Tom Bassett Founder at mindswarms | Published on June 1, 2017
A closer look at insights from our interview with Ogilvy NYC’s Leslie Stone
Following a recent mindswarms project with Leslie Stone, director of strategic services for Ogilvy NYC, I sat down with her in Brooklyn to talk about her perspective on using mobile video ethnography. You can watch that video here.
In our conversation, she raised a number of great points about the advantages of mobile video ethnography over in-person ethnography, and I’d like to take a closer look at a couple of them:
1. Liberating participants to speak freely
In no other methodology are people so self-directed. —Leslie Stone
Moderator bias and group-think are two common factors in live interview sessions. Mobile video surveys invoke the online disinhibition effect, whereby people communicate more openly and honestly without another person present because they feel less afraid of conflict or disappointing the interviewer. You can read more about this in my LinkedIn article, 5 lessons in Mobile Video Study Design for Emotional Results, about our study of Millennials & Home Cleaning.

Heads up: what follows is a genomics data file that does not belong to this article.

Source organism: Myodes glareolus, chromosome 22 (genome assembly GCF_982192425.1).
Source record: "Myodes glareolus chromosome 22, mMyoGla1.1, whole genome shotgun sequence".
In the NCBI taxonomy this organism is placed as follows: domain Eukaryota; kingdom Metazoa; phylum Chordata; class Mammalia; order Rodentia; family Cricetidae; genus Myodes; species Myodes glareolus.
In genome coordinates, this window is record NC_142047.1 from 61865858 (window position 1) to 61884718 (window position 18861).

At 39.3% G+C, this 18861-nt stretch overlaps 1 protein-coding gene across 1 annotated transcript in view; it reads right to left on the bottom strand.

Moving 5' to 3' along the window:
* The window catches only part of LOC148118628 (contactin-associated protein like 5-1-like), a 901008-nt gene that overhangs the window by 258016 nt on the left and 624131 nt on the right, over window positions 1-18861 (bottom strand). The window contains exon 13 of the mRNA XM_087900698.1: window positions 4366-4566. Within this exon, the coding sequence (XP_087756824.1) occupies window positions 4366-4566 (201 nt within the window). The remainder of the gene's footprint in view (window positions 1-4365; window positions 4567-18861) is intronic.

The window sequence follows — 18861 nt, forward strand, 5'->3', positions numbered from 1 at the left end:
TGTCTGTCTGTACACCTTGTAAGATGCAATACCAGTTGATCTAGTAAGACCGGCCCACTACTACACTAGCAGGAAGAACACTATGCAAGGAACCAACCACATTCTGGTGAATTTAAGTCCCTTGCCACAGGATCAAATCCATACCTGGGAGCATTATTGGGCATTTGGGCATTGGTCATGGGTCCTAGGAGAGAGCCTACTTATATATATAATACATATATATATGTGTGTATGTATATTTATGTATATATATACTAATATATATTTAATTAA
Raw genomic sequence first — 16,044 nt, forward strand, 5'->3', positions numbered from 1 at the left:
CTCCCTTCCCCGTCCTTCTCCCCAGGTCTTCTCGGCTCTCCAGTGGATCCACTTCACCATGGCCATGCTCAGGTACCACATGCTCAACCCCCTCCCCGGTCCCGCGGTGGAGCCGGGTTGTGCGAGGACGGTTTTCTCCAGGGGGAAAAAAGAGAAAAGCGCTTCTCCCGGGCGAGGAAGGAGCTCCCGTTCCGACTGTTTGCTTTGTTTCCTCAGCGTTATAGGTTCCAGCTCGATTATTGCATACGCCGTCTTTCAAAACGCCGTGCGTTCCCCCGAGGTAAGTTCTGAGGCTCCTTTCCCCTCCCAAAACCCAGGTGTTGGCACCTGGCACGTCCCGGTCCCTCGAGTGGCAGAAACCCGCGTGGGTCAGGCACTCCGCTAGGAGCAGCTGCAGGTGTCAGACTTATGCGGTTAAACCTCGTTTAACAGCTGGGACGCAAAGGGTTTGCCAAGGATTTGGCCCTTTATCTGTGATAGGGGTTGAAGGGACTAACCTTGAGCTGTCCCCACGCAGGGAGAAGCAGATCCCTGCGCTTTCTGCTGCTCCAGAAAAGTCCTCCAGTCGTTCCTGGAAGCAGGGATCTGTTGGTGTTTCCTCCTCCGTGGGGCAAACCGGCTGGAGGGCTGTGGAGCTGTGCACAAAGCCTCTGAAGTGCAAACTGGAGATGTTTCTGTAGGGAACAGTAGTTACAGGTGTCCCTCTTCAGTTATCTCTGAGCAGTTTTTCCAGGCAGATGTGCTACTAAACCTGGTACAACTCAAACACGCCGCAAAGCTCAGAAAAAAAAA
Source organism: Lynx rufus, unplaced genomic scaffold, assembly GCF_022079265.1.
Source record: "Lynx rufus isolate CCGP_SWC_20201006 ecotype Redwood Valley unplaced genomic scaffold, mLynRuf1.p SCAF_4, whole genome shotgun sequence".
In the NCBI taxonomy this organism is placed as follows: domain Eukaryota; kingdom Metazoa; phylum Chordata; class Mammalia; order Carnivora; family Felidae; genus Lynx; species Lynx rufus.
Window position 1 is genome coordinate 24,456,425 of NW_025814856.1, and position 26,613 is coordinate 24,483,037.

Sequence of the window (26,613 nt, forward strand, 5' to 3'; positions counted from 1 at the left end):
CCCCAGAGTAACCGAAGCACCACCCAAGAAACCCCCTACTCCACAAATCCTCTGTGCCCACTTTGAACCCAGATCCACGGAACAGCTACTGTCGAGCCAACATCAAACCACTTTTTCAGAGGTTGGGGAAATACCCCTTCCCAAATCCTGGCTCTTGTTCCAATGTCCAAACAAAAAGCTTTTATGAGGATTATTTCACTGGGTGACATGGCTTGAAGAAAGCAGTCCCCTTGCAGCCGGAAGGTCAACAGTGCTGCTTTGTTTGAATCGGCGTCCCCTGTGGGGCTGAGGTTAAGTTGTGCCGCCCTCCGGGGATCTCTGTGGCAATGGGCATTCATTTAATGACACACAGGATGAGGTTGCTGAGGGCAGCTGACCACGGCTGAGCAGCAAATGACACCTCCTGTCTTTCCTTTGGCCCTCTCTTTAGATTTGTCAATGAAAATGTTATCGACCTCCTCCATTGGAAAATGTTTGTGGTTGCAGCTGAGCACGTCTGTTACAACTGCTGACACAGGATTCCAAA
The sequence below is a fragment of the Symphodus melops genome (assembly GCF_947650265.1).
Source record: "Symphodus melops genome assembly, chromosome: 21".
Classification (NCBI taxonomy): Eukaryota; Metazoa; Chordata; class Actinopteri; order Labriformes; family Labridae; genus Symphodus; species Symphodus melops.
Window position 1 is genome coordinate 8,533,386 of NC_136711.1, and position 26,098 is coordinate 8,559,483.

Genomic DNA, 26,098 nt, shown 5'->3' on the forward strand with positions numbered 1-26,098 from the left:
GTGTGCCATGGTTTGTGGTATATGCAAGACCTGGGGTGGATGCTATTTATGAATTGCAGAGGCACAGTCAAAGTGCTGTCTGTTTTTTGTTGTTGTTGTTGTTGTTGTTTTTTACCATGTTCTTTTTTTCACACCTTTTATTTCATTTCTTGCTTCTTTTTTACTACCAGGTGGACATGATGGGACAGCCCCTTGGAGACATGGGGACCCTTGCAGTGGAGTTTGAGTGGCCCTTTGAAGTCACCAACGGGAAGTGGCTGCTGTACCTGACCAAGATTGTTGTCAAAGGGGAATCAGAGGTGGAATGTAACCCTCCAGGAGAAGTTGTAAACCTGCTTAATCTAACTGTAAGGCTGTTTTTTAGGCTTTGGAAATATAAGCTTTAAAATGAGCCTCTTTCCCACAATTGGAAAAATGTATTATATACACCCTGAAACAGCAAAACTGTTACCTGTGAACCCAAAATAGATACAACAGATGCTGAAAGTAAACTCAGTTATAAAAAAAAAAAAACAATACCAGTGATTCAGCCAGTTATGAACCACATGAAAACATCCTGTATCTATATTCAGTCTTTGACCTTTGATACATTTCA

In the study we did with Leslie and the Ogilvy team, we were asking people about their homes. Therefore, we had people answer questions from inside their homes and even give us a narrated Show + Tell tour of their favorite room.
From a study design standpoint, because people are typically very comfortable at home, they’re more relaxed and natural in their responses than they would be in another setting. Additionally, getting people moving and doing something unscripted helps people speak more freely because they’re not the focus of attention.
2. Saving time and money finding customer truth